Around one in four Australians over 50 say they are more likely to consider downsizing because of the coronavirus pandemic, in a sign that the retirement and lifestyle housing industry has an upbeat post-crisis future.
Some 28 per cent of people who responded to the survey said they were “more likely” to consider moving into a retirement or lifestyle community as a result of the coronavirus pandemic.
When asked what was motivating them to downsize as a result of the crisis, 68 per cent of respondents said they wanted to be among a supportive and helpful community.
Other popular reasons to downsize were to:
- Live in a modern, low-maintenance home (67 per cent of respondents)
- Move away from a crowded city environment (26 per cent)
- Boost retirement finances by releasing home equity (18 per cent)
However, the survey also shows that over 50s may be willing to defer downsizing for a short period of time, which potentially reflects the temporarily weaker real estate market in which to sell the family home.
Around 18 per cent of respondents said they wanted to move either immediately, or in the next 3-6 months. In an earlier survey of 1,400 people undertaken by Downsizing.com.au between 2012 and 2019, around 35 per cent said they wanted to move in this timeframe.
Retirement living communities provided a supportive environment during shutdowns
“All evidence points to the fact that retirement and lifestyle communities have provided a supportive, safe and stimulating environment for residents who’ve been required to stay in their homes during the coronavirus pandemic,” said Downsizing.com.au co-CEO Amanda Graham.
“For instance, residents in these communities have been able to continue to live independently in their own villa or apartment, but also enjoyed access to communal support services, including food deliveries and socially distanced entertainment and social activities.
“Clearly, many over 50s who’ve been isolated in the general community during the pandemic have seen these benefits and are now looking at downsizing as a result.
“Importantly for the retirement living industry, our survey respondents seem to have understood these types of independent living communities for younger and more active retirees are completely different to what is offered in aged care facilities, which provide high needs hospital-like services to very frail elderly residents.”
Greater desire for independent living and space
The survey also examined whether the specific property preferences of downsizers had changed during the coronavirus period.
“The results for property preferences show a desire for additional independence and living space, which potentially reflects the fact that people were seeking to stay safe but also spending more time at home,” Ms Graham said.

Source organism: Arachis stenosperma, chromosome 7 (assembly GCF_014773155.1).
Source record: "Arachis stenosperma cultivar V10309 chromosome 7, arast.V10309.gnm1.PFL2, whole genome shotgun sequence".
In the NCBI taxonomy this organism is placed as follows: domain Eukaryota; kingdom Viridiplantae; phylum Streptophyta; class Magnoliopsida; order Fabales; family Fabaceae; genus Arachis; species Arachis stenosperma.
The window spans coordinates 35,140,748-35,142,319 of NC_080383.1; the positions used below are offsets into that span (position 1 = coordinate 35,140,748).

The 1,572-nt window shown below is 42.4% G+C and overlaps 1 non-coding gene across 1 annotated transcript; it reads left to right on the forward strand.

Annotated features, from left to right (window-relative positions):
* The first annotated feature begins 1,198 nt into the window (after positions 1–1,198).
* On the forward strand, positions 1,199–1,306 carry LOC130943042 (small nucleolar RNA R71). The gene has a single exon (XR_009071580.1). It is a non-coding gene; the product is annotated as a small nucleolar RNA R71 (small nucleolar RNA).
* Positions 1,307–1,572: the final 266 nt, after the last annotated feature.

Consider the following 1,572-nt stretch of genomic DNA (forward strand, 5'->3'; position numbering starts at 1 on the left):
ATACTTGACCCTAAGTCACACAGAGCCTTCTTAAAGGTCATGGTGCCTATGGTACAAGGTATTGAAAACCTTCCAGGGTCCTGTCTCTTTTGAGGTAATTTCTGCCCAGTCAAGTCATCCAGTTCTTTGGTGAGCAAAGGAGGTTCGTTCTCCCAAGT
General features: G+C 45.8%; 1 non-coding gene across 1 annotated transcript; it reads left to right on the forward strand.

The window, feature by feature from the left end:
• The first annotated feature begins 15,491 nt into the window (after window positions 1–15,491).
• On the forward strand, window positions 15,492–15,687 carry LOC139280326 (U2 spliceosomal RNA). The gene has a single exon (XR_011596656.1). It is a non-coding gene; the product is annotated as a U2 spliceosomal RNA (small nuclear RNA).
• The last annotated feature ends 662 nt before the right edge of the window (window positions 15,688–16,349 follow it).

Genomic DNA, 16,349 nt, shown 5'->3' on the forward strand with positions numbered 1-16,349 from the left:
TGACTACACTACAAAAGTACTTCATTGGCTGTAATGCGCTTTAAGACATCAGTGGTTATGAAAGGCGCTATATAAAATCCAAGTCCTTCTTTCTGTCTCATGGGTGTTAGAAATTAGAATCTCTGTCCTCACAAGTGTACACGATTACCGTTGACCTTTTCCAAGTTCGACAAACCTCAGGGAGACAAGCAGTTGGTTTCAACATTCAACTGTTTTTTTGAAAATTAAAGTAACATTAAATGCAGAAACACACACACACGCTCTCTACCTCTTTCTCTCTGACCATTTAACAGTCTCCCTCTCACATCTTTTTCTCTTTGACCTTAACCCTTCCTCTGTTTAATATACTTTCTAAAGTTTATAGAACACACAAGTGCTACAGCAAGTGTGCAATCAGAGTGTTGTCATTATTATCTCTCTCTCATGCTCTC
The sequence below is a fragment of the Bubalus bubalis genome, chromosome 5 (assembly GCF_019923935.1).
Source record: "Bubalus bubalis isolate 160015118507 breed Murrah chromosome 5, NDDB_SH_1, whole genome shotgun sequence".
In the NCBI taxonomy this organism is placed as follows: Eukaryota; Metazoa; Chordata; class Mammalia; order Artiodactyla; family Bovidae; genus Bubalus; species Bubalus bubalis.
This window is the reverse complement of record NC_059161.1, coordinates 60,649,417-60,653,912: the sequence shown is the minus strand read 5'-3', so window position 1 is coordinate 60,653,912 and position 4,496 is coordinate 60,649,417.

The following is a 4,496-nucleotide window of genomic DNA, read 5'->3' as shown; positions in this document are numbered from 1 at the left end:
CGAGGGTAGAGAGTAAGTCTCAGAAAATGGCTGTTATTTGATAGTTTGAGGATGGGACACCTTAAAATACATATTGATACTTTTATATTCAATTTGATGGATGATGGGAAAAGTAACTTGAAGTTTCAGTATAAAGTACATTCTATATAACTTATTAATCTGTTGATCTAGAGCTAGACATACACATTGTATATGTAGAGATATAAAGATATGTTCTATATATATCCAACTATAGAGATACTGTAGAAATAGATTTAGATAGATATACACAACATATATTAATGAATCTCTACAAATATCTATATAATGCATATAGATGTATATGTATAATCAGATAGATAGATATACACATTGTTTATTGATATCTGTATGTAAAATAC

When it came to “essential” property features, the survey found that:
- 85 per cent of downsizers wanted to live independently in their retirement home, up from 81 per cent in the previous 2012-2019 survey
- 67 per cent wanted two or more bedrooms, up from 48 per cent in the previous survey
- 64 per cent wanted a garage, up from 48 per cent in the previous survey
- 45 per cent wanted a spacious unit, up from 36 per cent in the previous survey
- 44 per cent wanted pets to be allowed, up from 40 per cent in the previous survey
At the same time, having a hostel or nursing home on-site were regarded as less essential.
Just 3.5 per cent regarded these as essential in the April-May 2020 survey, compared to 6.8 per cent in the 2012-2019 survey.
The findings are based on 201 responses to the survey between 14 April to 25 May.
Dawn moved into a residential land lease community at the height of coronavirus concerns
Dawn Fisher sold her home at Bray Park, in northern Brisbane, in the middle of March, to be one of the first residents to move into the Freshwater by Ingenia Lifestyle land lease community in the Moreton Bay region.
She moved into Freshwater at the height of the coronavirus shutdown in April 2020.
“I sold at the right time, just before the coronavirus situation really started and before a lot of people put off selling their homes,” Ms Fisher said.
Ms Fisher said that once her family home was sold, and she had secured her new home at Freshwater, she was keen to move in.
“Once I’ve made my mind up, I can be a determined lady,” she said.
Ms Fisher moved after becoming frustrated with the maintenance requirements for her suburban home. “It had a big backyard which needed a lot of work. In addition, it was built in the 1970s and needed a lot of things done to it.”
At the time of an interview with Downsizing.com.au in early May, Ms Fisher said she was looking forward to socialising and meeting new people, as the Freshwater community’s facilities opened up and more residents moved in.